'Joseph and His Brothers: The Stories of Jacob, Young Joseph, Joseph in Egypt, Joseph the Provider'
By Thomas Mann (Author), John E. Woods (Translator)
This remarkable new translation of the Nobel Prize-winner’s great masterpiece is a major literary event.
Thomas Mann regarded his monumental retelling of the biblical story of Joseph as his magnum opus. He conceived of the four parts–The Stories of Jacob, Young Joseph, Joseph in Egypt, and Joseph the Provider–as a unified narrative, a “mythological novel” of Joseph’s fall into slavery and his rise to be lord over Egypt. Deploying lavish, persuasive detail, Mann conjures for us the world of patriarchs and pharaohs, the ancient civilizations of Egypt, Mesopotamia, and Palestine, and the universal force of human love in all its beauty, desperation, absurdity, and pain. The result is a brilliant amalgam of humor, emotion, psychological insight, and epic grandeur.
Now the award-winning translator John E. Woods gives us a definitive new English version of Joseph and His Brothers that is worthy of Mann’s achievement, revealing the novel’s exuberant polyphony of ancient and modern voices, a rich music that is by turns elegant, coarse, and sublime.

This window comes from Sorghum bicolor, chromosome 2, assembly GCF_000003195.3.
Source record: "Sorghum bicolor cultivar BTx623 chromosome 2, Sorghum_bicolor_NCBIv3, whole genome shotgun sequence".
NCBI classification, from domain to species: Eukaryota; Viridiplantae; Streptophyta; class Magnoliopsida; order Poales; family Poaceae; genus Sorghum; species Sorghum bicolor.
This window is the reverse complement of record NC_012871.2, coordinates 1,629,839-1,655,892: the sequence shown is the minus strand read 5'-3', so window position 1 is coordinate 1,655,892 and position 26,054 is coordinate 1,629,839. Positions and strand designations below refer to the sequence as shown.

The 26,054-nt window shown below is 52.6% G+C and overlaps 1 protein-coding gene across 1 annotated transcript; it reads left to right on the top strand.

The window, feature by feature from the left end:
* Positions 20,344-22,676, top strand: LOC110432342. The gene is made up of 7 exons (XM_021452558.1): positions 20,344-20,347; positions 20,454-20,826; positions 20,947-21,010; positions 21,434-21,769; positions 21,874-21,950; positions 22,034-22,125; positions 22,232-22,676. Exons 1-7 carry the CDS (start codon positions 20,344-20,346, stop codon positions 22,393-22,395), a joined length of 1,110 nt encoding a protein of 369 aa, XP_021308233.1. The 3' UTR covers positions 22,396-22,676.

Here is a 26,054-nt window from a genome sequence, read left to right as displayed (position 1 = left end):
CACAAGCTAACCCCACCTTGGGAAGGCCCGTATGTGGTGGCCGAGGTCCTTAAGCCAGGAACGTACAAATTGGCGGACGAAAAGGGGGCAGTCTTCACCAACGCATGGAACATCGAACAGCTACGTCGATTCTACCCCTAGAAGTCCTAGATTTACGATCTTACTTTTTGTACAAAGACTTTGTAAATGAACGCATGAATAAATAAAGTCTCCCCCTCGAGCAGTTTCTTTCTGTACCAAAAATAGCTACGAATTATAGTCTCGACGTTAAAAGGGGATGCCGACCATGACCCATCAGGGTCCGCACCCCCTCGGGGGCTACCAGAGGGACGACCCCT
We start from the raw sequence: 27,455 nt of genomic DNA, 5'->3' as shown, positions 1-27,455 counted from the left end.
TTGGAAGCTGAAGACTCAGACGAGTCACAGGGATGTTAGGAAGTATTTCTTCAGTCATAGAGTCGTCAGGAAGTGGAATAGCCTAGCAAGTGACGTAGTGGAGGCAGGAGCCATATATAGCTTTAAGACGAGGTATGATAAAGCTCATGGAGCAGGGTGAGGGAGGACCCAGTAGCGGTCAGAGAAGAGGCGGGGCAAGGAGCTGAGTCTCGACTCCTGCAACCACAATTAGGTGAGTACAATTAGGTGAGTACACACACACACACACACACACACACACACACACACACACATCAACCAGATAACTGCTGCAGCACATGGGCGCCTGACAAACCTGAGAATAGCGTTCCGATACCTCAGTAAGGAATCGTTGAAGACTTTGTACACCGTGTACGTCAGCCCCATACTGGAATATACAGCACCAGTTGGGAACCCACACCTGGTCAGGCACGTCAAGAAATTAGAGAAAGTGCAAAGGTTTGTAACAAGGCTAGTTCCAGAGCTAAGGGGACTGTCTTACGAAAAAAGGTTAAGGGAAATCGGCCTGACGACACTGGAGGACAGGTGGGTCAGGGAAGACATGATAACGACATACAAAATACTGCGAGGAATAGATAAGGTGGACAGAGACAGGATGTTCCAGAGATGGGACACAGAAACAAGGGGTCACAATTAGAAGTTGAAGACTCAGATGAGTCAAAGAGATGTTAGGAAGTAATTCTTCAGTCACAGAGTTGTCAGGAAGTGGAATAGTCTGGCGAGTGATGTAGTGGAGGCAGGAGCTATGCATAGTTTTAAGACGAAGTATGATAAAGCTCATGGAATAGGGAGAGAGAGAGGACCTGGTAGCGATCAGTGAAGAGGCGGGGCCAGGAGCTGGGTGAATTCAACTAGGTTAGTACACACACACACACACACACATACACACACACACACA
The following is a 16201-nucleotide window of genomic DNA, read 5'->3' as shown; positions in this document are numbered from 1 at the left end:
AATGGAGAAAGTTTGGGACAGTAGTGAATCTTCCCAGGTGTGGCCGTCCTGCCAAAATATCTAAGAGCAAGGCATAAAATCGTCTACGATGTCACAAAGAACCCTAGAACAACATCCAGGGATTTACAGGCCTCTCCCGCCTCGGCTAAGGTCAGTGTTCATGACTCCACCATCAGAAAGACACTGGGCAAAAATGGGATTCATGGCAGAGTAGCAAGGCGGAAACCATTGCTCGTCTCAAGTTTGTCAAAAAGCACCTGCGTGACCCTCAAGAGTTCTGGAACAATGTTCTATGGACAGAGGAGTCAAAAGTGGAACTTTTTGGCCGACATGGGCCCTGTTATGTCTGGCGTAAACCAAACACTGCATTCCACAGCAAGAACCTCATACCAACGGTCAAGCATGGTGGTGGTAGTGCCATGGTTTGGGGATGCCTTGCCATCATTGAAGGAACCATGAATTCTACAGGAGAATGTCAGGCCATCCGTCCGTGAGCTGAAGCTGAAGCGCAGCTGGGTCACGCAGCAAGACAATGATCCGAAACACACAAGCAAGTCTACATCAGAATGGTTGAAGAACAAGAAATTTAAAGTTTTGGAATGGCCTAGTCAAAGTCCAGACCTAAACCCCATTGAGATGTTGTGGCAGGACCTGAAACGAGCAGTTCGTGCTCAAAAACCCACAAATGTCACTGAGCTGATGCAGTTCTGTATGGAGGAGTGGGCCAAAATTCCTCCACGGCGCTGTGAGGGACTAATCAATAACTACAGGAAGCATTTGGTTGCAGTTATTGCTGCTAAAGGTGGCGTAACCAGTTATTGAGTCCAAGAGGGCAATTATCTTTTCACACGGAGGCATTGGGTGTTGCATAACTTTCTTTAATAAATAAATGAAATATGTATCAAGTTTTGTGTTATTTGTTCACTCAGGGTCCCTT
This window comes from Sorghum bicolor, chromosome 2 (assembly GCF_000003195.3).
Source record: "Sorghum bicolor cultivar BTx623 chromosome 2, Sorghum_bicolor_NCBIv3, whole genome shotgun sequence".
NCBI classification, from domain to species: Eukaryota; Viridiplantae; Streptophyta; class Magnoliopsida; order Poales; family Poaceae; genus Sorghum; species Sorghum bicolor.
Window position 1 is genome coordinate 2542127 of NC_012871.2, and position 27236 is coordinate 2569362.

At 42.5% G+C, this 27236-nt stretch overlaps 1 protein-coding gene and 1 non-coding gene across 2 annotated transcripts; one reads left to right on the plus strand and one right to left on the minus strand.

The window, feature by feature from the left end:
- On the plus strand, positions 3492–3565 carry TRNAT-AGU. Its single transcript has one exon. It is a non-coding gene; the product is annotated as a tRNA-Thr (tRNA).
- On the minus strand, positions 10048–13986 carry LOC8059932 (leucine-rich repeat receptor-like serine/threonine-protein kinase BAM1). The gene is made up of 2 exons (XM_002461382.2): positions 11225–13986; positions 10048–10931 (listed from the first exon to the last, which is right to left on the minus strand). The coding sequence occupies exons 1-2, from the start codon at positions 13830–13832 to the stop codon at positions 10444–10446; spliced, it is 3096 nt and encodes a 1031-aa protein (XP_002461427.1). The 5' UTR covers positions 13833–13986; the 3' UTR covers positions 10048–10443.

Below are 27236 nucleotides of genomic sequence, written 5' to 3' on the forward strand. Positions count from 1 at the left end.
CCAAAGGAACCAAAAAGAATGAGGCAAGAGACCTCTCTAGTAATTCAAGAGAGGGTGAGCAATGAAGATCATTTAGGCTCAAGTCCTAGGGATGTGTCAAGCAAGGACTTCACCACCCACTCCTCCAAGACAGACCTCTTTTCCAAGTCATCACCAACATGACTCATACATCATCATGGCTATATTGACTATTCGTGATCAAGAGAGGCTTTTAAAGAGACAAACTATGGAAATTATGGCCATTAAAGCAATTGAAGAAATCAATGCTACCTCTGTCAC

“This excellent new translation by John E. Woods is a cause for celebration: first, because Joseph and His Brothers is in fact a great novel that will now be discovered by a new generation of readers; and second, because Woods himself is to be credited with an extraordinary achievement . . . Woods tackles the challenges of Mann’s wide-ranging diction with exuberance . . . Mann has finally found his ideal English translator.”
(New Republic, Ruth Franklin)
Thomas Mann was a German novelist, short story writer, social critic, philanthropist, essayist, and 1929 Nobel Prize laureate, known for his series of highly symbolic and ironic epic novels and novellas, noted for their insight into the psychology of the artist and the intellectual. His analysis and critique of the European and German soul used modernized German and Biblical stories, as well as the ideas of Goethe, Nietzsche, and Schopenhauer. His older brother was the radical writer Heinrich Mann, and three of his six children, Erika Mann, Klaus Mann and Golo Mann, also became important German writers. When Hitler came to power in 1933, Mann fled to Switzerland. When World War II broke out in 1939, he emigrated to the United States, from where he returned to Switzerland in 1952. Thomas Mann is one of the best-known exponents of the so-called Exilliteratur.